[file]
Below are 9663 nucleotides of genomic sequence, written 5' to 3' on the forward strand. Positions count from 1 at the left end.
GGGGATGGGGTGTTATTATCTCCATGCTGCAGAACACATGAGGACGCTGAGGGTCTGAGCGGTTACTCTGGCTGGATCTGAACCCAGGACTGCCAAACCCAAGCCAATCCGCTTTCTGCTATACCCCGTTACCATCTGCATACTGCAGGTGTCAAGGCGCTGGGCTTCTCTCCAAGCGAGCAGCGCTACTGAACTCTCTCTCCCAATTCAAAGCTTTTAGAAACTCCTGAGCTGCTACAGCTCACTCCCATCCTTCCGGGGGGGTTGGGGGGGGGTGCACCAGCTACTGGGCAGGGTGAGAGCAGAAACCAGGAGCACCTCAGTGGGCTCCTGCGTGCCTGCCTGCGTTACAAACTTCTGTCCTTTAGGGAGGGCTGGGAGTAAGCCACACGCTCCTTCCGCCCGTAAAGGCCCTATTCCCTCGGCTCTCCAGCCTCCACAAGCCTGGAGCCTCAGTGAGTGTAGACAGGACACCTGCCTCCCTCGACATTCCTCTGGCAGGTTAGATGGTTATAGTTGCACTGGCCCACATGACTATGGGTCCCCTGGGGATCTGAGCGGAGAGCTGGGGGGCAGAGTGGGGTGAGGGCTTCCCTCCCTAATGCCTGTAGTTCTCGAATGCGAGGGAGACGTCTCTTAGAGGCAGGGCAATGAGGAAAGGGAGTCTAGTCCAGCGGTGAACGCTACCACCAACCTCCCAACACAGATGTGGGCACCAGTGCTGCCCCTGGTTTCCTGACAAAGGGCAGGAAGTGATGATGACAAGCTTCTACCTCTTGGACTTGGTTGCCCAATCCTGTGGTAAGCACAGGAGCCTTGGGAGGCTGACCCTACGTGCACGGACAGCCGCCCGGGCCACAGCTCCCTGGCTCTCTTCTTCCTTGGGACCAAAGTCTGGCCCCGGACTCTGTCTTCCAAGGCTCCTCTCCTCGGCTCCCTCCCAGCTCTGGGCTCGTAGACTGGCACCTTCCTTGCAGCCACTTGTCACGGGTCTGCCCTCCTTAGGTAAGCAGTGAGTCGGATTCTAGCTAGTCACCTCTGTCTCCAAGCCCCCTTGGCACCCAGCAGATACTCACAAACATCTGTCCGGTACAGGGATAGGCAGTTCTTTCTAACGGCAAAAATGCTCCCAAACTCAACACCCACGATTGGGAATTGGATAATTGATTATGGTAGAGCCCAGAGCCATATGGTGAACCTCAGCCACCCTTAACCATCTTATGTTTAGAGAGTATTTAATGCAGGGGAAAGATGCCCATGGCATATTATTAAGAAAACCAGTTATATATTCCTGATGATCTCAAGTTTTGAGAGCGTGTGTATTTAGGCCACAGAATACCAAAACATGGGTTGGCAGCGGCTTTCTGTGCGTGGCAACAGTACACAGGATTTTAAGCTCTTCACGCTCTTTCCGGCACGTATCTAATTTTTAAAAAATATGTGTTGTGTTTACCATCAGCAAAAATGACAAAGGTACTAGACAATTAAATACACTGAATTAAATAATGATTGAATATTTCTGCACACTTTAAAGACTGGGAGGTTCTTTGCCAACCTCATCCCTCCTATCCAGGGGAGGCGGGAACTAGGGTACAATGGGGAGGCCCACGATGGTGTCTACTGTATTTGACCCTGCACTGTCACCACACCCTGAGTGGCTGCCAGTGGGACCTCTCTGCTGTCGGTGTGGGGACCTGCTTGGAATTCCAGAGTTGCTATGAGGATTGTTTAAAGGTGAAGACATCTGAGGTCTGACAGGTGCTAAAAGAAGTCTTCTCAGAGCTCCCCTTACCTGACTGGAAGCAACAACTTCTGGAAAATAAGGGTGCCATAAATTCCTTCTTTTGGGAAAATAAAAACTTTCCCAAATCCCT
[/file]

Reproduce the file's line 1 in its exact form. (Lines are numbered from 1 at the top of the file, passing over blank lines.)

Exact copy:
Below are 9663 nucleotides of genomic sequence, written 5' to 3' on the forward strand. Positions count from 1 at the left end.